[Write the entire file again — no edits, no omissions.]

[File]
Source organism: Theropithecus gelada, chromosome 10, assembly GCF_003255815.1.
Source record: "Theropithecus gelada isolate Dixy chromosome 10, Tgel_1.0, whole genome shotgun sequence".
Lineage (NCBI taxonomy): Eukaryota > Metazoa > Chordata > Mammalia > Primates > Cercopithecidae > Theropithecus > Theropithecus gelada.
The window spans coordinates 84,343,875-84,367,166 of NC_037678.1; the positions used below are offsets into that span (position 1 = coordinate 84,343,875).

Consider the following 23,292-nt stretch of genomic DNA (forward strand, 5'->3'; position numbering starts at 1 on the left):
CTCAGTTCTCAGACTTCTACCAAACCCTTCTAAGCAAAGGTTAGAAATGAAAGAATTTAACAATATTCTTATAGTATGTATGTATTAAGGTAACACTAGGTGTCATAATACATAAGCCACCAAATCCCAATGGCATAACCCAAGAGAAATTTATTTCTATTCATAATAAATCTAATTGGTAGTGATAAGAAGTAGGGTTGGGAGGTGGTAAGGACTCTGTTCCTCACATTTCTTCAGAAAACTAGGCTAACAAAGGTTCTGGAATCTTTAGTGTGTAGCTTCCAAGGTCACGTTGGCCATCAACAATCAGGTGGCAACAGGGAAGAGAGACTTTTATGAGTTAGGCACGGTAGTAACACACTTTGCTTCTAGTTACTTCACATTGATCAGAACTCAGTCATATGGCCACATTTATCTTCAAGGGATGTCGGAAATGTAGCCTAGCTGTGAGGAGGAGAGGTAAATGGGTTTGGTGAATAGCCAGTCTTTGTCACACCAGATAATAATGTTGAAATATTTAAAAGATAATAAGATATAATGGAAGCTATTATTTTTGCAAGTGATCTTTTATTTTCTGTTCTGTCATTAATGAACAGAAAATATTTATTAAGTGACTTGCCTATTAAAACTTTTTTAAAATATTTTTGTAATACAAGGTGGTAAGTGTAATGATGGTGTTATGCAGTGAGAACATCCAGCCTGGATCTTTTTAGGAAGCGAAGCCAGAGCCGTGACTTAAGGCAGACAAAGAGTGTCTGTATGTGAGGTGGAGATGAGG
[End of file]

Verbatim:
Source organism: Theropithecus gelada, chromosome 10, assembly GCF_003255815.1.
Source record: "Theropithecus gelada isolate Dixy chromosome 10, Tgel_1.0, whole genome shotgun sequence".
Lineage (NCBI taxonomy): Eukaryota > Metazoa > Chordata > Mammalia > Primates > Cercopithecidae > Theropithecus > Theropithecus gelada.
The window spans coordinates 84,343,875-84,367,166 of NC_037678.1; the positions used below are offsets into that span (position 1 = coordinate 84,343,875).

Consider the following 23,292-nt stretch of genomic DNA (forward strand, 5'->3'; position numbering starts at 1 on the left):
CTCAGTTCTCAGACTTCTACCAAACCCTTCTAAGCAAAGGTTAGAAATGAAAGAATTTAACAATATTCTTATAGTATGTATGTATTAAGGTAACACTAGGTGTCATAATACATAAGCCACCAAATCCCAATGGCATAACCCAAGAGAAATTTATTTCTATTCATAATAAATCTAATTGGTAGTGATAAGAAGTAGGGTTGGGAGGTGGTAAGGACTCTGTTCCTCACATTTCTTCAGAAAACTAGGCTAACAAAGGTTCTGGAATCTTTAGTGTGTAGCTTCCAAGGTCACGTTGGCCATCAACAATCAGGTGGCAACAGGGAAGAGAGACTTTTATGAGTTAGGCACGGTAGTAACACACTTTGCTTCTAGTTACTTCACATTGATCAGAACTCAGTCATATGGCCACATTTATCTTCAAGGGATGTCGGAAATGTAGCCTAGCTGTGAGGAGGAGAGGTAAATGGGTTTGGTGAATAGCCAGTCTTTGTCACACCAGATAATAATGTTGAAATATTTAAAAGATAATAAGATATAATGGAAGCTATTATTTTTGCAAGTGATCTTTTATTTTCTGTTCTGTCATTAATGAACAGAAAATATTTATTAAGTGACTTGCCTATTAAAACTTTTTTAAAATATTTTTGTAATACAAGGTGGTAAGTGTAATGATGGTGTTATGCAGTGAGAACATCCAGCCTGGATCTTTTTAGGAAGCGAAGCCAGAGCCGTGACTTAAGGCAGACAAAGAGTGTCTGTATGTGAGGTGGAGATGAGG